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Adjudicate   /ədʒˈudɪkˌeɪt/   Listen
Adjudicate

verb
(past & past part. adjudicated; pres. part. adjudicating)
1.
Put on trial or hear a case and sit as the judge at the trial of.  Synonyms: judge, try.  "The judge tried both father and son in separate trials"
2.
Bring to an end; settle conclusively.  Synonyms: decide, resolve, settle.  "The judge decided the case in favor of the plaintiff" , "The father adjudicated when the sons were quarreling over their inheritance"






WordNet 3.0 © 2010 Princeton University








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"Adjudicate" Quotes from Famous Books



... Straits in the days of devastation. They claimed not only their new possessions—much of which they sold to the Company—but their old tribal lands at Waitara, from which they had fled, but to which some of them now straggled back. On this nice point Captain Fitzroy had to adjudicate. He decided that the returned slaves and Ngatiawa fugitives were the true owners of the land. Instead of paying them fairly for the 60,000 acres—which they did not require—he handed the bulk of it back to them, penning the unhappy white settlers ...
— The Long White Cloud • William Pember Reeves

... We have now heard the pleading on both sides of the ultimate issue to which it is possible that the argument from teleology can ever be reduced. It therefore devolves on us very briefly to adjudicate upon the contending opinions. And this it is not difficult to do; for throughout the pleading on both sides I have been careful to exclude all arguments and considerations which are not logically valid. It is therefore ...
— A Candid Examination of Theism • George John Romanes

... and honest counsellors, rejoicing with their neighbours in prosperity, and sympathising when days of darkness visited their homes. Modern refinement had not crept into their domestic circle to disturb it with shams and pretensions. Fashion had no court wherein to adjudicate on matters of dress. Time- worn styles of dress and living were considered the best, and hence there was no rivalry or foolish display in either. Both old and young enjoyed an evening at a friend's house, where they were sure to be welcomed, and where a well-supplied table always greeted them. The ...
— Life in Canada Fifty Years Ago • Canniff Haight

... to protect its political rights or as parens patriae to protect citizens of the United States against the operation of a federal law. Concerning the right of a State to sue in its own behalf to protect its political rights, the Court said: "In that aspect of the case we are called upon to adjudicate, not rights of person or property, not rights of dominion over physical domain, not quasi sovereign rights actually invaded or threatened, but abstract questions of political power, of sovereignty, of government."[174] However, these holdings do not affect the right of a State as parens ...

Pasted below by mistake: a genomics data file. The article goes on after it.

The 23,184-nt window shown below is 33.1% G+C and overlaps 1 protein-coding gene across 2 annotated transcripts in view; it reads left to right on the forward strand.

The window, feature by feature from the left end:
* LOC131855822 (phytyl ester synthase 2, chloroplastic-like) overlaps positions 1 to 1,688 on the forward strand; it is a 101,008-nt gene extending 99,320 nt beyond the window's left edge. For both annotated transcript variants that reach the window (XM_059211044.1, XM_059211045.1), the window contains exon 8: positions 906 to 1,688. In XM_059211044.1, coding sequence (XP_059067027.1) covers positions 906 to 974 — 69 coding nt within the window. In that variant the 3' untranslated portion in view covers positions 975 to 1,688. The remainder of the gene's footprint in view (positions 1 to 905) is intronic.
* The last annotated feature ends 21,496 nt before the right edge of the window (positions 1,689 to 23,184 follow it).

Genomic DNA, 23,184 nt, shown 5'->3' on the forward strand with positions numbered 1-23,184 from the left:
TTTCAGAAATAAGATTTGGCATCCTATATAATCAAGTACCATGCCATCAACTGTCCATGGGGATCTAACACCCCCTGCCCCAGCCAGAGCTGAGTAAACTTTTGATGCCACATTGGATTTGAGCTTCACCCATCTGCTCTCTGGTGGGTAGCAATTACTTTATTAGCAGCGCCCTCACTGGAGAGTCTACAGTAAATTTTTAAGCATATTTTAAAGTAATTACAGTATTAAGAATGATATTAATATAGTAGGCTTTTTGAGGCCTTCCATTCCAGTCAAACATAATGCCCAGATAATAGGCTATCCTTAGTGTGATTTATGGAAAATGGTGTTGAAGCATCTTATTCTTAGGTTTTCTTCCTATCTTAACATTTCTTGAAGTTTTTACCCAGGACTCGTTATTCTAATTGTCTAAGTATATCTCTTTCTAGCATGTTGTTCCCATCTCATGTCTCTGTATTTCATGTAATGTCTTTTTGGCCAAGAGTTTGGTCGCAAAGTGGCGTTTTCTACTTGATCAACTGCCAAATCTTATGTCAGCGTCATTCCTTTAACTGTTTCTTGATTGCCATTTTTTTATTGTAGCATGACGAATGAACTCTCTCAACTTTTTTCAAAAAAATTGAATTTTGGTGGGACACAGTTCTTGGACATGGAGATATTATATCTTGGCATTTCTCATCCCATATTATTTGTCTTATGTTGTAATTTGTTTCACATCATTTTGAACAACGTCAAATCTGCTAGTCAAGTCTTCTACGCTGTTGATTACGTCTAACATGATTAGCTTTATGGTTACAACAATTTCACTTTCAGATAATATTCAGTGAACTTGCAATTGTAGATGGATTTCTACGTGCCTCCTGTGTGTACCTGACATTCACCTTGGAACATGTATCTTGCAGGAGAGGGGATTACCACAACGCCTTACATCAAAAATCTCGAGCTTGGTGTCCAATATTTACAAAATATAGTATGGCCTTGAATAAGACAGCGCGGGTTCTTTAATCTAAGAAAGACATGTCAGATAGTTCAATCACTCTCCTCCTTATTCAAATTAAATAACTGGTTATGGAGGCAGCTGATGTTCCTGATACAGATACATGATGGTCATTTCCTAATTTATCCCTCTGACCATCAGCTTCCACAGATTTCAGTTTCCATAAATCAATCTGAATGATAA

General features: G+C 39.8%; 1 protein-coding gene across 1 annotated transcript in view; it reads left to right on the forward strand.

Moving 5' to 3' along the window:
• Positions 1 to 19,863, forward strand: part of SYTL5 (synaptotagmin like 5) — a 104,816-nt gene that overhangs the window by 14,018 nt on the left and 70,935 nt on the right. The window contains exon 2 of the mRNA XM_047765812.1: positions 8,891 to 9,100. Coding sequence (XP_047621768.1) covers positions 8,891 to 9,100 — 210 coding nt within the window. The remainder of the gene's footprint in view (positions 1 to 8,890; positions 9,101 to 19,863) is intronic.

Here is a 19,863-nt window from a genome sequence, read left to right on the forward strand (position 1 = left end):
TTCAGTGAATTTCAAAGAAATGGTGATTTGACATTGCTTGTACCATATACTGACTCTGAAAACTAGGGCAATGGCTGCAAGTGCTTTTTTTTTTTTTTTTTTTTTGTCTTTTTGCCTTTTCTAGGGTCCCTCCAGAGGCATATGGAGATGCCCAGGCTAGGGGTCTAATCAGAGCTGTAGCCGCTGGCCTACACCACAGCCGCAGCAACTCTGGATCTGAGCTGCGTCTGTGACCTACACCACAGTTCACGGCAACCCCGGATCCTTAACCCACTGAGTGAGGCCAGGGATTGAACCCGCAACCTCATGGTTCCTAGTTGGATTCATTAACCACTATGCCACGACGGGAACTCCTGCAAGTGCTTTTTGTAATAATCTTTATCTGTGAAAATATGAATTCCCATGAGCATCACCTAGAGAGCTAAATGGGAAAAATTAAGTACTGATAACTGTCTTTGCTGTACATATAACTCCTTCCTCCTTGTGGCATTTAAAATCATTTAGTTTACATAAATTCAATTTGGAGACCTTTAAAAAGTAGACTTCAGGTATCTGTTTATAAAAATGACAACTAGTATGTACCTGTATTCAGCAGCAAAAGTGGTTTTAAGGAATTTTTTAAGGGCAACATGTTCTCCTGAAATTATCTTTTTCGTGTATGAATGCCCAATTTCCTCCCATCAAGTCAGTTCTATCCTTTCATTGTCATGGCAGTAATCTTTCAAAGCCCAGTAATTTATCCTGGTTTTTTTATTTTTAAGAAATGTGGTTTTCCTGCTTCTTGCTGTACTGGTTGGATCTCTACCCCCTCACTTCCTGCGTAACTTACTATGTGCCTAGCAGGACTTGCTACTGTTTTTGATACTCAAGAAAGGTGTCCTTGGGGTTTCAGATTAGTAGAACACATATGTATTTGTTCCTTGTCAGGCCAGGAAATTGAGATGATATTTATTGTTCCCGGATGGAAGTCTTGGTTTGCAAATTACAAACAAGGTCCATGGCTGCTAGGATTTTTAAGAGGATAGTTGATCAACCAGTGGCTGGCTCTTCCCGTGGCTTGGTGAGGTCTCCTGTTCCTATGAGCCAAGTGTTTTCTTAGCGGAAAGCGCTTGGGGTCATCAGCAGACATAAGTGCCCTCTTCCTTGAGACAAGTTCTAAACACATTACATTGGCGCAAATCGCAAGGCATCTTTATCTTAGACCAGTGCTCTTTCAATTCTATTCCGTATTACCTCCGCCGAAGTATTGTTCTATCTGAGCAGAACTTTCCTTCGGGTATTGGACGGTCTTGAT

— The Constitution of the United States of America: Analysis and Interpretation • Edward Corwin

... was not necessary for the early Christians to sit in judgment on the title of every new emperor, whenever the pretorian guards chose to put down one and put up another; neither are God's people now in various parts of the world called upon to discuss the titles and adjudicate the claims of their rulers. The possession of civil power is a providential fact, and is to be regarded as such. This does not imply that God approves of every government which he allows to exist. He ...
— Cotton is King and The Pro-Slavery Arguments • Various

... exercise in its own interests. Some of the most prominent citizens of Virginia, men who had earnestly opposed the general policy of military government then in force, came to me to settle their petty differences summarily. They seemed much disappointed when I declined to adjudicate such cases, and informed them that they must be content with the slow process of trial before their own civil magistrates. Other orders were in ...
— Forty-Six Years in the Army • John M. Schofield

... Ibid., Nos. 259, 278. In Lord Windsor's original instructions of 21st March 1662 he was empowered to search ships suspected of trading with the Spaniards and to adjudicate the same in the Admiralty Court. A fortnight later, however, the King and Council seem to have completely changed their point of view, and this too in spite of the Navigation Laws which prohibited the colonies from trading with any but ...
— The Buccaneers in the West Indies in the XVII Century • Clarence Henry Haring

... only escape from this situation is by arbitration. It is necessary to adjudicate the laborer's demand for wages and to legalize his tenure of place on condition that he shall accept a just rate of pay. The state is bound to ascertain and declare what rate is just, to confirm the workers in their positions when they accept it, and to cause them to forfeit their right ...
— Essentials of Economic Theory - As Applied to Modern Problems of Industry and Public Policy • John Bates Clark



Words linked to "Adjudicate" :   terminate, make up one's mind, adjudicative, adjudicatory, try, judge, adjust, adjudicator, end, determine, court-martial, decide, settle



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